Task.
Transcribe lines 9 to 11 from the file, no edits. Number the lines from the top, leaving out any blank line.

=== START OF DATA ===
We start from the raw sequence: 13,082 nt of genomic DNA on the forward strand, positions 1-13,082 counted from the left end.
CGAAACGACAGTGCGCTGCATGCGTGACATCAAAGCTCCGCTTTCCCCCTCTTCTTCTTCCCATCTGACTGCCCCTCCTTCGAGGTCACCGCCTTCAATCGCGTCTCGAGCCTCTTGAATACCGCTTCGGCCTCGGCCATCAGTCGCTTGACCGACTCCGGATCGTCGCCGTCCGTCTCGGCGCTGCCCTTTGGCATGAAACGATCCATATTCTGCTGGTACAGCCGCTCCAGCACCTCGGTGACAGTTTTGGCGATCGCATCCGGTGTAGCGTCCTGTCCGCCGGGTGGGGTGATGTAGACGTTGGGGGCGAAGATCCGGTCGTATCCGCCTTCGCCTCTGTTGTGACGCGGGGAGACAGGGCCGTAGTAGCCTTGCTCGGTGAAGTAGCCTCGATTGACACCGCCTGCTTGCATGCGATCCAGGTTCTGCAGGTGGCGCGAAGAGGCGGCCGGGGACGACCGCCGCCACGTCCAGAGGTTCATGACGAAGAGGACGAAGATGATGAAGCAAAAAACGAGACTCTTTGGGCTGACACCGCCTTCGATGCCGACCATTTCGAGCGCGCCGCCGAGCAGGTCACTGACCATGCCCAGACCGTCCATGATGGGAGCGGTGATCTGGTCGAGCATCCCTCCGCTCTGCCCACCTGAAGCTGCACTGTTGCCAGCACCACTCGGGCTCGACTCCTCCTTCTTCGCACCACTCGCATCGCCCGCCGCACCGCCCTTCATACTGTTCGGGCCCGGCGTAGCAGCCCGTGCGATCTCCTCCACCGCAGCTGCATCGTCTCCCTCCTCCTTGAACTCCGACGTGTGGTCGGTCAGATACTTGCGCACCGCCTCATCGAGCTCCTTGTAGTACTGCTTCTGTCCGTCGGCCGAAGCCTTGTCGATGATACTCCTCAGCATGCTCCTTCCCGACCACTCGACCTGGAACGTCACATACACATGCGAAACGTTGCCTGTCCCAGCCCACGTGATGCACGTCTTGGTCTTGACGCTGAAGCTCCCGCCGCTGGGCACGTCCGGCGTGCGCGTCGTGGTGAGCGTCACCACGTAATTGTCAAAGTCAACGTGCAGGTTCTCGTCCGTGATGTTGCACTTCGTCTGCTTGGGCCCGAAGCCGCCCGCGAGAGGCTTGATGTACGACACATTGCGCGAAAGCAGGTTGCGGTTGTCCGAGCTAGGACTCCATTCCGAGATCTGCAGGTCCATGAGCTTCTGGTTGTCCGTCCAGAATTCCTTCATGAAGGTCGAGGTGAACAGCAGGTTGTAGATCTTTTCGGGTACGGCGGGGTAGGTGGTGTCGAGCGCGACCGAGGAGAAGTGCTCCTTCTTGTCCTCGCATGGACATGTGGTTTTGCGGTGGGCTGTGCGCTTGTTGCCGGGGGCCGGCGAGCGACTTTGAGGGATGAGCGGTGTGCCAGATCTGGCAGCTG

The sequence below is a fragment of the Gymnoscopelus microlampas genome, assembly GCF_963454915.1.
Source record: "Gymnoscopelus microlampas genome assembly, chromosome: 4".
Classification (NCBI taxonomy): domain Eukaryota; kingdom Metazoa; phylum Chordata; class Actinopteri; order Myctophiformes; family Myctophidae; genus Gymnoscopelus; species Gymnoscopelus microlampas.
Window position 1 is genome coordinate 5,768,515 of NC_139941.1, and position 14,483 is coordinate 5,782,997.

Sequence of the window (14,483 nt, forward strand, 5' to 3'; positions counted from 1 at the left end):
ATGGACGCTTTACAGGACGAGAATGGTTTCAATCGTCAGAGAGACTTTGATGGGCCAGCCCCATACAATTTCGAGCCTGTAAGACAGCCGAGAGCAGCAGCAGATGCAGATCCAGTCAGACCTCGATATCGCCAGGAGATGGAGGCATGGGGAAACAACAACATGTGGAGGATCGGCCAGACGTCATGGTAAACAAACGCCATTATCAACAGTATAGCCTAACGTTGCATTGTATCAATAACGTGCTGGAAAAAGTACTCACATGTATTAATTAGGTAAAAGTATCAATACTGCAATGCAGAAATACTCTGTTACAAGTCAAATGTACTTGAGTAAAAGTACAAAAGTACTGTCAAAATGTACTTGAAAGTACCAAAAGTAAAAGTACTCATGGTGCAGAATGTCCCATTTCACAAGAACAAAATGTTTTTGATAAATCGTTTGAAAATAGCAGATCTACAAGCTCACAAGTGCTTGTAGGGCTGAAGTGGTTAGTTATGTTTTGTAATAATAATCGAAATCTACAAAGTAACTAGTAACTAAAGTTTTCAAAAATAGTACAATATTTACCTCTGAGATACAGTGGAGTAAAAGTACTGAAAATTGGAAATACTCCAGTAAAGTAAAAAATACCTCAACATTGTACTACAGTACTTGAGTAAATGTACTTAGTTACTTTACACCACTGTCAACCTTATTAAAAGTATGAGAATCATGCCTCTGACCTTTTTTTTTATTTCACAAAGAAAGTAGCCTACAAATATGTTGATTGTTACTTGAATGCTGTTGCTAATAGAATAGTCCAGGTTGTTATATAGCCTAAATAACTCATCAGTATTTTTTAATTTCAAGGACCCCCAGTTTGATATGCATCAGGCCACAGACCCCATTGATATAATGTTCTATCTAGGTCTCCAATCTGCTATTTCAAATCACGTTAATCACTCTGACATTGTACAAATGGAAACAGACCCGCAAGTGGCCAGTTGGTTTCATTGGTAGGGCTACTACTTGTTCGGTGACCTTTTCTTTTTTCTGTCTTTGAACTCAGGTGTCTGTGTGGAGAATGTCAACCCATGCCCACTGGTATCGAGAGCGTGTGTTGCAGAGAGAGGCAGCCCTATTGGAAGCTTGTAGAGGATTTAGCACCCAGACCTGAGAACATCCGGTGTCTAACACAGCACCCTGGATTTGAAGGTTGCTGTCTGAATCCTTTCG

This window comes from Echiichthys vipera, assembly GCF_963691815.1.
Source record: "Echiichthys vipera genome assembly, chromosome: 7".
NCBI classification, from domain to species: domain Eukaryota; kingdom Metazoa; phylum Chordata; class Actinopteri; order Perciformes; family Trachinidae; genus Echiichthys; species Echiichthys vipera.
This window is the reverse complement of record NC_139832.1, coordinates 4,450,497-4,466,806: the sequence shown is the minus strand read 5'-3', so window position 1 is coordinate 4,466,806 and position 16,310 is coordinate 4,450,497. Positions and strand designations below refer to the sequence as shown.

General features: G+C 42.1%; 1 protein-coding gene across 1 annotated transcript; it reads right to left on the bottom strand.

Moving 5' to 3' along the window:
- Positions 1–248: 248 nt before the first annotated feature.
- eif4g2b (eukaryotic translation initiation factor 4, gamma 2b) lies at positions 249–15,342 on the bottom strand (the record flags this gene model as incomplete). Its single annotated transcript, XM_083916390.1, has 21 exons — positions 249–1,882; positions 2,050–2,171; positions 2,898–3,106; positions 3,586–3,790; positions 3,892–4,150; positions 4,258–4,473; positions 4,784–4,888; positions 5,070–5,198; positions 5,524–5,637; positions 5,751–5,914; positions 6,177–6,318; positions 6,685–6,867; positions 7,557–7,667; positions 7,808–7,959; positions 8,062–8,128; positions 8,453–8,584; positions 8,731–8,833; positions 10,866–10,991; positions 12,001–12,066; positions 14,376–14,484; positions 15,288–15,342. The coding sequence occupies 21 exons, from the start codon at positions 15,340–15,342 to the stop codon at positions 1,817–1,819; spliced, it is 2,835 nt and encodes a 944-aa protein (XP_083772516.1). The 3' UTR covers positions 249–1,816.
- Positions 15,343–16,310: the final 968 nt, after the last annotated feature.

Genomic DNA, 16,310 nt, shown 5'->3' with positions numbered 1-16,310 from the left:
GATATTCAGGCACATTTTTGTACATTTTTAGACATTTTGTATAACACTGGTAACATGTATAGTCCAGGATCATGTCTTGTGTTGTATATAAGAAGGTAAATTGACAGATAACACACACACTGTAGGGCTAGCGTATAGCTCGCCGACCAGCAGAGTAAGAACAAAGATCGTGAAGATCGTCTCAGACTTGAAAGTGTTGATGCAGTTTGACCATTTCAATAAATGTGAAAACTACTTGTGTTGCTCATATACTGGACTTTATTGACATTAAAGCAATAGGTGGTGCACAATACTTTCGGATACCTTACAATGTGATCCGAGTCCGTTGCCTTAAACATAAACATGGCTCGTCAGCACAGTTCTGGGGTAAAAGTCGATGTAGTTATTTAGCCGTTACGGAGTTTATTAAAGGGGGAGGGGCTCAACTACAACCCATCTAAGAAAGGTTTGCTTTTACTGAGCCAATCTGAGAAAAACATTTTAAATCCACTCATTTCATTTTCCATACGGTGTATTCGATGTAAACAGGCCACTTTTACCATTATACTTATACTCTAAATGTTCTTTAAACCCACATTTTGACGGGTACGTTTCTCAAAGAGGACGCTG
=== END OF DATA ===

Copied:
This window comes from Echiichthys vipera, assembly GCF_963691815.1.
Source record: "Echiichthys vipera genome assembly, chromosome: 7".
NCBI classification, from domain to species: domain Eukaryota; kingdom Metazoa; phylum Chordata; class Actinopteri; order Perciformes; family Trachinidae; genus Echiichthys; species Echiichthys vipera.